Someone much wiser than me once said, "To be an artist is to make choices."  Do I use oil or digital? Canvas or panel?  Horizontal or Vertical?  Abstract or figurative?  Cobolt Blue or Aquamarine?    Every brush stroke that  a painter makes is a little choice.

As a commercial artist I am constantly reminded that most of these choices are not up to me.  Illustration, concept art and commercial art are collaborative.  There are art directors, editors, authors, marketing directors and advertising considerations that are making choices with you. So it is very enjoyable when I am given the opportunity to make many of the choices myself.

It is about 3 months until Illuxcon in Allentown, PA.  An event that I look forward to every year.  Its a chance to spend time with a small group of dedicated painters and enthusiasts and share ideas and the work we've been doing for the past year and talk freely without the censoring presence of art directors looming around the corner.

Every year I like to do at least one painting for myself without the restrictions of the client.  This year however I thought I would recruit the help of you, my audience.  Usually, the public is the last to see my work, after its been notated, changed, color proofed and edited.  In this instance I'd like you to be the first to see it and to help me make the choices.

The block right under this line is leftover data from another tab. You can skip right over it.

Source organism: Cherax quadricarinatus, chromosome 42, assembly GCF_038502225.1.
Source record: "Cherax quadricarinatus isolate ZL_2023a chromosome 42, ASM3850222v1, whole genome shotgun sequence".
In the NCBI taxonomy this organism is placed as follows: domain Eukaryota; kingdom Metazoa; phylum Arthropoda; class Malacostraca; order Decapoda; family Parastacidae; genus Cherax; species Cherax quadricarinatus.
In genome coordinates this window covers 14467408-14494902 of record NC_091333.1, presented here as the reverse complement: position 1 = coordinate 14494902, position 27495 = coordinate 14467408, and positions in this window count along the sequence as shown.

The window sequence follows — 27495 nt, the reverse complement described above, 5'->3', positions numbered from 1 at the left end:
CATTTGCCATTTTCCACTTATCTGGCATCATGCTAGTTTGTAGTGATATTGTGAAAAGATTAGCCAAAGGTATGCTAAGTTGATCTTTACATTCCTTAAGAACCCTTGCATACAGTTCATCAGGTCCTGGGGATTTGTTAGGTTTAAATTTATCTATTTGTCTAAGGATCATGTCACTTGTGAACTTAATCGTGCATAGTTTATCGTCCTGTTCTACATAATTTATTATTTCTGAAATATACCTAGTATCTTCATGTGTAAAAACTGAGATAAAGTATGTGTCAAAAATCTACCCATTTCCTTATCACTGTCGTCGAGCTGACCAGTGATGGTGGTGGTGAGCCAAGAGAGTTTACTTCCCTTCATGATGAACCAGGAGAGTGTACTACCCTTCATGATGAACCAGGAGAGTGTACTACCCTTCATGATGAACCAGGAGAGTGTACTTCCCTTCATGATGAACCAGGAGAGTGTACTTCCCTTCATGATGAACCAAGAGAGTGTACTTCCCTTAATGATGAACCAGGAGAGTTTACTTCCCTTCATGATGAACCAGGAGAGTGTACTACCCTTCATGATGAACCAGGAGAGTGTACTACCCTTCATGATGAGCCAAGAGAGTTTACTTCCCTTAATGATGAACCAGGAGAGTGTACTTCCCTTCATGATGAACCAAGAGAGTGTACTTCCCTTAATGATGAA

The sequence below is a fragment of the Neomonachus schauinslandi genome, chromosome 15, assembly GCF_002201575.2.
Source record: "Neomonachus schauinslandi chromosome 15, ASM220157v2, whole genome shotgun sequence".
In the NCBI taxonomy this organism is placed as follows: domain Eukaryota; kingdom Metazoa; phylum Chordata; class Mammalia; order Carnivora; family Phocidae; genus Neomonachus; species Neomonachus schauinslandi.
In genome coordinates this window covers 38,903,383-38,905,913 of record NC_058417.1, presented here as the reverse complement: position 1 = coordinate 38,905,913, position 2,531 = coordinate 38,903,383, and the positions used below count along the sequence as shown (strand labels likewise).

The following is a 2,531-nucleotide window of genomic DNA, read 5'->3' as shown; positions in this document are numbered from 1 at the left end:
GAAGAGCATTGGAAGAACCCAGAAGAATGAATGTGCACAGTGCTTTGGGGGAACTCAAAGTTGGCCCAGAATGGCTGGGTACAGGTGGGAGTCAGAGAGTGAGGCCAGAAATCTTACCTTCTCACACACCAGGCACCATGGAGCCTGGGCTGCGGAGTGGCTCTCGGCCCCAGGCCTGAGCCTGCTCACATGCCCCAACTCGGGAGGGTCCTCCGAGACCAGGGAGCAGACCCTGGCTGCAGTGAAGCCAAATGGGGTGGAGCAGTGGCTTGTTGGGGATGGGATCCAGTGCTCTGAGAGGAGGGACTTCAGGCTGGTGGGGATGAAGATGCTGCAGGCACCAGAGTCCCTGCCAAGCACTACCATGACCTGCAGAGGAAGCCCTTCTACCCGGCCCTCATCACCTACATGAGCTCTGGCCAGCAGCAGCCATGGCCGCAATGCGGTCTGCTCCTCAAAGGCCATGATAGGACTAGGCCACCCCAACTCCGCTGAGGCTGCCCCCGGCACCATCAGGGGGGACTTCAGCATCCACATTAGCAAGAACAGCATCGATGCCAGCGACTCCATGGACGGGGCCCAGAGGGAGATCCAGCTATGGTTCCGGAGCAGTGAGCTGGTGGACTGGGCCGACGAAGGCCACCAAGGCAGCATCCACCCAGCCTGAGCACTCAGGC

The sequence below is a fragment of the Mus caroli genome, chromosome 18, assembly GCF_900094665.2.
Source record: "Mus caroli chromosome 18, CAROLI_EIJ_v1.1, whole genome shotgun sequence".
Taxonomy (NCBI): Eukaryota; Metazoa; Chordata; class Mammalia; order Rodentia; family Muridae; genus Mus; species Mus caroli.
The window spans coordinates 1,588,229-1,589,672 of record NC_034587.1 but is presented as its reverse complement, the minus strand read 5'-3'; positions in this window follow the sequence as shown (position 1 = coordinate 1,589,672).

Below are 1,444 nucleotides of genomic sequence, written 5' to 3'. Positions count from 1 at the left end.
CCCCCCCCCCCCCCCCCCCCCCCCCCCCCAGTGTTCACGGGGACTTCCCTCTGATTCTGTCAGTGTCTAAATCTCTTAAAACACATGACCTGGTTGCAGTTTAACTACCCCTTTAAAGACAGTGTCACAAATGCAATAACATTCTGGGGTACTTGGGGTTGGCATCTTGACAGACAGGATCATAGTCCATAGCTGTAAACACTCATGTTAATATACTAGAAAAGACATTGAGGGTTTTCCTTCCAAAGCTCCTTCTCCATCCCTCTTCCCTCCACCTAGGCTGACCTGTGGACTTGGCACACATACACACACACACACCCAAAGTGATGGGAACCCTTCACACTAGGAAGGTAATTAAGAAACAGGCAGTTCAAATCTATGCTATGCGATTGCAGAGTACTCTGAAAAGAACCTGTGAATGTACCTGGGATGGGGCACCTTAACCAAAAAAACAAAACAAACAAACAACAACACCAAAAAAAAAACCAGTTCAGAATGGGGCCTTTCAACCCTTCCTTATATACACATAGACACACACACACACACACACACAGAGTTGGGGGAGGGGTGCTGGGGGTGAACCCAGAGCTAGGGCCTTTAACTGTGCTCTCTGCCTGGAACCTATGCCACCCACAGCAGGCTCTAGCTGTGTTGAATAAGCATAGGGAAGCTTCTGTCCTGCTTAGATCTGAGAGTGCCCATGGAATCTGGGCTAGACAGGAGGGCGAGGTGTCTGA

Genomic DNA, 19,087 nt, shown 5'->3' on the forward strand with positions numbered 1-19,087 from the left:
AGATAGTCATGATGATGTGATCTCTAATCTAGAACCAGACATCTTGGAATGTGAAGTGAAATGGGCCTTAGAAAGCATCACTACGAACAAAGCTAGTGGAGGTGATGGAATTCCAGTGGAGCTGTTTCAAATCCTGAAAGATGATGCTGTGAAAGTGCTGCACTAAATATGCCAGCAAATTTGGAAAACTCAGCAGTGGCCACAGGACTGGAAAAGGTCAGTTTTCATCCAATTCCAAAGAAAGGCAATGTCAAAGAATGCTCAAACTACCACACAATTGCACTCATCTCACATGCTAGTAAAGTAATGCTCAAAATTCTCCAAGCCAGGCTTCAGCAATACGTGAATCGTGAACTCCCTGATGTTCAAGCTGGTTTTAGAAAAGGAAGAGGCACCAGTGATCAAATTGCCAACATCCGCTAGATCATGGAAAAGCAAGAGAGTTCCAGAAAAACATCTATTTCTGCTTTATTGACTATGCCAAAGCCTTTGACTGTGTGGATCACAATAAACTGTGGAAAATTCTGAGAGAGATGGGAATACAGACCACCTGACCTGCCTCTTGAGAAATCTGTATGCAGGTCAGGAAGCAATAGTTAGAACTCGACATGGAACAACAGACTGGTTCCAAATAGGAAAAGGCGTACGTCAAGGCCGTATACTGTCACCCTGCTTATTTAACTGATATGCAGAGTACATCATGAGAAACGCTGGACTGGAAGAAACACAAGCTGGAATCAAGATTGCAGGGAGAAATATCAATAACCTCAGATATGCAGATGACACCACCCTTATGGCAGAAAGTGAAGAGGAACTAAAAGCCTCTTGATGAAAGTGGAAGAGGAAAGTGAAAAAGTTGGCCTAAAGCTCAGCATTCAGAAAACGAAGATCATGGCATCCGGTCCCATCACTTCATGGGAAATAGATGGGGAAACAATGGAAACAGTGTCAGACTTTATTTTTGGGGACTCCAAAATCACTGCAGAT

First, The Composition.  I have already made several choices at this point.  This is going to be an oil painting 17"x48", Why?  I like to work in odd formats, and to be honest, I have an empty frame that I sold the painting out of. (Choices.)

Below I have three concept sketches for three possible paintings.  I only have time in my schedule to do one.  Please leave a note suggesting which one you feel would make the best painting.  I'm not promising that I will adhere to the majority, but this could be fun.

As the painting progresses I will share color comps and WIP images to enlist your suggestions again as the painting develops.

Thanks in advance.

Enjoy.

WOC



The Oracle 

"This image was inspired directly from the photo reference. The ominous lighting reminded me of a Pyle or Sargent painting.  This painting would be very dark with a lot of tonal variations and texture, contrasting against the smooth skin of the figure.  Unfortunately this image is very similar in theme to another painting I completed earlier this year including a mythological nude with tree branches. I might be willing to present them as a set."